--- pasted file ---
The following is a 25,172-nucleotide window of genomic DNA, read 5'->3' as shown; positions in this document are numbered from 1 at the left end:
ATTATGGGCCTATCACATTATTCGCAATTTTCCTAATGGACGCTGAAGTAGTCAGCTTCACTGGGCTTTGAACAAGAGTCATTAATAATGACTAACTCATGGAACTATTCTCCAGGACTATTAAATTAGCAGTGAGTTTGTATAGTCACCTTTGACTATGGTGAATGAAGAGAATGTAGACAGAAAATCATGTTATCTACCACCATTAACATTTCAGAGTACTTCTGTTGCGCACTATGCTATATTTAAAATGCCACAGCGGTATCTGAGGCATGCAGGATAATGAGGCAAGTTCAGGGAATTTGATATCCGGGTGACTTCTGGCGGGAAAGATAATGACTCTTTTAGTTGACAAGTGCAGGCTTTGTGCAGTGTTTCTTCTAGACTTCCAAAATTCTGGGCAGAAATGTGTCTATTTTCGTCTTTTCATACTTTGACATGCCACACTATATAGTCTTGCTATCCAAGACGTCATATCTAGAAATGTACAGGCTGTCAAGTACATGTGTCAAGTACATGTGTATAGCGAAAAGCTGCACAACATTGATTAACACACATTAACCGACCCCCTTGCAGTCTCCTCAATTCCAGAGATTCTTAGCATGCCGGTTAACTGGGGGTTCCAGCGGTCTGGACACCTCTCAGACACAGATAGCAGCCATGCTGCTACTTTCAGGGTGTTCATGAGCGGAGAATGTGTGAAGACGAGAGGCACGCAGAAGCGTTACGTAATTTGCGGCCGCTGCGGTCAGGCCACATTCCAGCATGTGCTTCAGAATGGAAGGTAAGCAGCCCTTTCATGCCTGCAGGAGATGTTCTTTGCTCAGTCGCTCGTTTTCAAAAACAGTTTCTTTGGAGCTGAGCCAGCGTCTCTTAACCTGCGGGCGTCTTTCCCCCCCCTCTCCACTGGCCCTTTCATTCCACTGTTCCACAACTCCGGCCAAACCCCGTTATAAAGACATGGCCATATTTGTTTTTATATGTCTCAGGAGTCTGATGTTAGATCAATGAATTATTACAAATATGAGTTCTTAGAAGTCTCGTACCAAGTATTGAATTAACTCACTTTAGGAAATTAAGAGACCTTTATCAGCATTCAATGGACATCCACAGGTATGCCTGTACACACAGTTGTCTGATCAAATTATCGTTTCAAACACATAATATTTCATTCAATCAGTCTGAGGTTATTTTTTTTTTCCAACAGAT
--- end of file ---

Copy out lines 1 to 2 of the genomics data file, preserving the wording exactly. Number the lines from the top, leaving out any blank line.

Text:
The following is a 25,172-nucleotide window of genomic DNA, read 5'->3' as shown; positions in this document are numbered from 1 at the left end:
ATTATGGGCCTATCACATTATTCGCAATTTTCCTAATGGACGCTGAAGTAGTCAGCTTCACTGGGCTTTGAACAAGAGTCATTAATAATGACTAACTCATGGAACTATTCTCCAGGACTATTAAATTAGCAGTGAGTTTGTATAGTCACCTTTGACTATGGTGAATGAAGAGAATGTAGACAGAAAATCATGTTATCTACCACCATTAACATTTCAGAGTACTTCTGTTGCGCACTATGCTATATTTAAAATGCCACAGCGGTATCTGAGGCATGCAGGATAATGAGGCAAGTTCAGGGAATTTGATATCCGGGTGACTTCTGGCGGGAAAGATAATGACTCTTTTAGTTGACAAGTGCAGGCTTTGTGCAGTGTTTCTTCTAGACTTCCAAAATTCTGGGCAGAAATGTGTCTATTTTCGTCTTTTCATACTTTGACATGCCACACTATATAGTCTTGCTATCCAAGACGTCATATCTAGAAATGTACAGGCTGTCAAGTACATGTGTCAAGTACATGTGTATAGCGAAAAGCTGCACAACATTGATTAACACACATTAACCGACCCCCTTGCAGTCTCCTCAATTCCAGAGATTCTTAGCATGCCGGTTAACTGGGGGTTCCAGCGGTCTGGACACCTCTCAGACACAGATAGCAGCCATGCTGCTACTTTCAGGGTGTTCATGAGCGGAGAATGTGTGAAGACGAGAGGCACGCAGAAGCGTTACGTAATTTGCGGCCGCTGCGGTCAGGCCACATTCCAGCATGTGCTTCAGAATGGAAGGTAAGCAGCCCTTTCATGCCTGCAGGAGATGTTCTTTGCTCAGTCGCTCGTTTTCAAAAACAGTTTCTTTGGAGCTGAGCCAGCGTCTCTTAACCTGCGGGCGTCTTTCCCCCCCCTCTCCACTGGCCCTTTCATTCCACTGTTCCACAACTCCGGCCAAACCCCGTTATAAAGACATGGCCATATTTGTTTTTATATGTCTCAGGAGTCTGATGTTAGATCAATGAATTATTACAAATATGAGTTCTTAGAAGTCTCGTACCAAGTATTGAATTAACTCACTTTAGGAAATTAAGAGACCTTTATCAGCATTCAATGGACATCCACAGGTATGCCTGTACACACAGTTGTCTGATCAAATTATCGTTTCAAACACATAATATTTCATTCAATCAGTCTGAGGTTATTTTTTTTTTCCAACAGAT